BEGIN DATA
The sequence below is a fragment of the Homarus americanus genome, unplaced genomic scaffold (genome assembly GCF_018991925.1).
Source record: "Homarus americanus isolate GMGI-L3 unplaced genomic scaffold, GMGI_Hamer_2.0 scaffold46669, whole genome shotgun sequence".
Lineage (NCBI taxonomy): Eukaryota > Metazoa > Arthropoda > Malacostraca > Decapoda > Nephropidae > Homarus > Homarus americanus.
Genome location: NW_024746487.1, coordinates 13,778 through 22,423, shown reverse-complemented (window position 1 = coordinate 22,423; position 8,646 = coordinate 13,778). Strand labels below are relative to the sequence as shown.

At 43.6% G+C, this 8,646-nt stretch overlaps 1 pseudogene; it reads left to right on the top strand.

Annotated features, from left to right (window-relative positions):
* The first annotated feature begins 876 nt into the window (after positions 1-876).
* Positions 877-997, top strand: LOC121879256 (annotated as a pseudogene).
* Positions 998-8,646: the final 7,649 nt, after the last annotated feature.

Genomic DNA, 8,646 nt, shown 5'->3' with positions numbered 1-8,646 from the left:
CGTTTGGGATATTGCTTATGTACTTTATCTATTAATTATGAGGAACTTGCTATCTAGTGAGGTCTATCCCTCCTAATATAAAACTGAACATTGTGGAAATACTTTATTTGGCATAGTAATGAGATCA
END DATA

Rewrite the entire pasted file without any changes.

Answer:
The sequence below is a fragment of the Homarus americanus genome, unplaced genomic scaffold (genome assembly GCF_018991925.1).
Source record: "Homarus americanus isolate GMGI-L3 unplaced genomic scaffold, GMGI_Hamer_2.0 scaffold46669, whole genome shotgun sequence".
Lineage (NCBI taxonomy): Eukaryota > Metazoa > Arthropoda > Malacostraca > Decapoda > Nephropidae > Homarus > Homarus americanus.
Genome location: NW_024746487.1, coordinates 13,778 through 22,423, shown reverse-complemented (window position 1 = coordinate 22,423; position 8,646 = coordinate 13,778). Strand labels below are relative to the sequence as shown.

At 43.6% G+C, this 8,646-nt stretch overlaps 1 pseudogene; it reads left to right on the top strand.

Annotated features, from left to right (window-relative positions):
* The first annotated feature begins 876 nt into the window (after positions 1-876).
* Positions 877-997, top strand: LOC121879256 (annotated as a pseudogene).
* Positions 998-8,646: the final 7,649 nt, after the last annotated feature.

Genomic DNA, 8,646 nt, shown 5'->3' with positions numbered 1-8,646 from the left:
CGTTTGGGATATTGCTTATGTACTTTATCTATTAATTATGAGGAACTTGCTATCTAGTGAGGTCTATCCCTCCTAATATAAAACTGAACATTGTGGAAATACTTTATTTGGCATAGTAATGAGATCA